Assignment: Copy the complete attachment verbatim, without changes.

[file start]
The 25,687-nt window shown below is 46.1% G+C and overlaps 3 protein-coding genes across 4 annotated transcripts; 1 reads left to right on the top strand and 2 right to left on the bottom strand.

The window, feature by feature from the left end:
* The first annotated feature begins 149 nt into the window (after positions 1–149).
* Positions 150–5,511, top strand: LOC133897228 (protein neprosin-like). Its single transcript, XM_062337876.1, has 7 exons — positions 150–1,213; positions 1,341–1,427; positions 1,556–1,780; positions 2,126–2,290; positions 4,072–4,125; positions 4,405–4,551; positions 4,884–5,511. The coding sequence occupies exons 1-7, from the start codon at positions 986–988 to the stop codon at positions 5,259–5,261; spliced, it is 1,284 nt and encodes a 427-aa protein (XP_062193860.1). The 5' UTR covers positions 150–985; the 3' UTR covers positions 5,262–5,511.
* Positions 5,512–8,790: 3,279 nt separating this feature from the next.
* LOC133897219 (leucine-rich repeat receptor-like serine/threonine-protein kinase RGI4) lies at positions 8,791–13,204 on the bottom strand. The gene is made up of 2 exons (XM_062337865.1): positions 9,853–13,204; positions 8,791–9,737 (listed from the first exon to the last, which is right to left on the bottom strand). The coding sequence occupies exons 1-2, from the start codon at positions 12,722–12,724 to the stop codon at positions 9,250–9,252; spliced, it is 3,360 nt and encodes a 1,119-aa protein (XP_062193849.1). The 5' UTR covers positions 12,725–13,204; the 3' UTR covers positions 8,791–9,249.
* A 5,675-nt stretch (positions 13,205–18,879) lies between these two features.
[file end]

The 25,687-nt window shown below is 46.1% G+C and overlaps 3 protein-coding genes across 4 annotated transcripts; 1 reads left to right on the top strand and 2 right to left on the bottom strand.

The window, feature by feature from the left end:
* The first annotated feature begins 149 nt into the window (after positions 1–149).
* Positions 150–5,511, top strand: LOC133897228 (protein neprosin-like). Its single transcript, XM_062337876.1, has 7 exons — positions 150–1,213; positions 1,341–1,427; positions 1,556–1,780; positions 2,126–2,290; positions 4,072–4,125; positions 4,405–4,551; positions 4,884–5,511. The coding sequence occupies exons 1-7, from the start codon at positions 986–988 to the stop codon at positions 5,259–5,261; spliced, it is 1,284 nt and encodes a 427-aa protein (XP_062193860.1). The 5' UTR covers positions 150–985; the 3' UTR covers positions 5,262–5,511.
* Positions 5,512–8,790: 3,279 nt separating this feature from the next.
* LOC133897219 (leucine-rich repeat receptor-like serine/threonine-protein kinase RGI4) lies at positions 8,791–13,204 on the bottom strand. The gene is made up of 2 exons (XM_062337865.1): positions 9,853–13,204; positions 8,791–9,737 (listed from the first exon to the last, which is right to left on the bottom strand). The coding sequence occupies exons 1-2, from the start codon at positions 12,722–12,724 to the stop codon at positions 9,250–9,252; spliced, it is 3,360 nt and encodes a 1,119-aa protein (XP_062193849.1). The 5' UTR covers positions 12,725–13,204; the 3' UTR covers positions 8,791–9,249.
* A 5,675-nt stretch (positions 13,205–18,879) lies between these two features.